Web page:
This year for Easter I decided to go “old school” and take a prophetic look at the story out of the Book of Isaiah. As you can see from previous posts, I covered our slavery to sin (Isaiah 52), the deliverance by our emancipator (Isaiah 53), and the impact of our liberation (Isaiah 54). On Easter morning I dealt with God’s gracious invitation that he extends to us.
“Is anyone thirsty? Come and drink—even if you have no money! Come, take your choice of wine or milk—it’s all free! Why spend your money on food that does not give you strength? Why pay for food that does you no good? Listen to me, and you will eat what is good. You will enjoy the finest food” (Isaiah 55:1-2, NLT)
Isaiah expressed the availability of God’s gracious invitation to two kinds of people: the destitute and the dissatisfied. The essence of poverty is the inability to sustain one’s self. We’re not talking about unemployment or under employment. We’re talking bankruptcy, or in this case, spiritual bankruptcy. Only those who recognize their own spiritual bankruptcy are eligible to receive the invitation to the banquet.
The dissatisfied are those who have tried to find meaning and fulfillment in life only to be left wanting more. Let me illustrate it this way. Every now and then my wife and I like to go out to eat. Sometimes we’ll splurge and enjoy a really nice meal at an expensive restaurant. When we do I’ll order the biggest, bacon wrapped filet mignon on the menu. I’ll get some unhealthy potato side dish and will order a salad with some high fat dressing. When I finally push away from the table, I’ll tell my wife that it was one of the best meals I’ve ever had, and how full and satisfied I am. Here’s the thing about the expensive meal. Within hours I’m hungry and ready to eat again.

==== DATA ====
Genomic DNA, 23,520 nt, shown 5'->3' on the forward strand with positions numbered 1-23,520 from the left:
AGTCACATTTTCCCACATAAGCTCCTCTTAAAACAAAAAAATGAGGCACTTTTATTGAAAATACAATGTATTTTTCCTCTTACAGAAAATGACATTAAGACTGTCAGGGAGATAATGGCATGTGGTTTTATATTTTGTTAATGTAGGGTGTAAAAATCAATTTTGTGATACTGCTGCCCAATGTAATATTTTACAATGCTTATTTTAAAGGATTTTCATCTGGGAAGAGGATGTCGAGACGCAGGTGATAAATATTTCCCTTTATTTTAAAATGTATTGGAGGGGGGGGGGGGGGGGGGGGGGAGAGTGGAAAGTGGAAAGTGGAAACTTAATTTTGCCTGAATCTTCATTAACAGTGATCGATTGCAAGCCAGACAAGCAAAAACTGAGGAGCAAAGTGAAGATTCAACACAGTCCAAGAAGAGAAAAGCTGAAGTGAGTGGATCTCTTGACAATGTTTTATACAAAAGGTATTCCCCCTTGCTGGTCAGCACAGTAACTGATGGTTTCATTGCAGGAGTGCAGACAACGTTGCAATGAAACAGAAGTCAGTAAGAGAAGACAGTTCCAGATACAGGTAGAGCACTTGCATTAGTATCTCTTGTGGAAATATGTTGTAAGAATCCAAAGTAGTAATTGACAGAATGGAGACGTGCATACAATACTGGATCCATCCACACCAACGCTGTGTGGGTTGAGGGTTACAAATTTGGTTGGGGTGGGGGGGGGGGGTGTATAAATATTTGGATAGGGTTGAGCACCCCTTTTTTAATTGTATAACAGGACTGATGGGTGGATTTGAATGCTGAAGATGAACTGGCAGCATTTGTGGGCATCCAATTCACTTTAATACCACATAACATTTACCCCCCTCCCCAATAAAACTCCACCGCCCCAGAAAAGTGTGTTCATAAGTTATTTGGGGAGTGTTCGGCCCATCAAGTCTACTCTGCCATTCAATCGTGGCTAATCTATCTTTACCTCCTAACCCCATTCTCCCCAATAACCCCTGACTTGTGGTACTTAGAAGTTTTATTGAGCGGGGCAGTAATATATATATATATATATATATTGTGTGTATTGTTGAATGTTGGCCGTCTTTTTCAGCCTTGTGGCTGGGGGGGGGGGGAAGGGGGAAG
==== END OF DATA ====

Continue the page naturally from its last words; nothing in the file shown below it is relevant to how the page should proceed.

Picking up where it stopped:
That’s how life in the temporal realm works. We look for satisfaction in food, material possessions, homes, trips, clothes, relationships, you name it. And those things, while inherently fine, don’t provide lasting satisfaction. Anywhere and anything that we seek satisfaction will do so for a moment, but we’re always left wanting more. The invitation of Isaiah 55 promises a limitless, bottomless, never ending once and for all satisfaction.
If the invitation is to the destitute and the dissatisfied, then what is offered?
“Come to me with your ears wide open. Listen, and you will find life” (Isaiah 55:3, NLT).
Most translations interpret verse 3 in the verb form, as in, “you will live.” But I like what the New Living Translation does by translating it in the noun form. The verb makes it appear as though their physical lives are what is at stake. The noun, however, makes it more apparently inclusive of the spiritual life. We’re all appropriately concerned with sustaining physical life. Maslow’s hierarchy of learning suggests that if we sense danger to our physical lives then our learning is hindered. But the ultimate goal of God is not physical life, its spiritual life that finds its resource and identity in God.
How then do we respond to God’s gracious invitation? His counsel, offered some 2,700 years ago still works today.
“Seek the LORD while you can find him. Call on him now while he is near. Let the wicked change their ways and banish the very thought of doing wrong. Let them turn to the LORD that he may have mercy on them. Yes, turn to our God, for he will forgive generously” (Isaiah 55:6-7, NLT).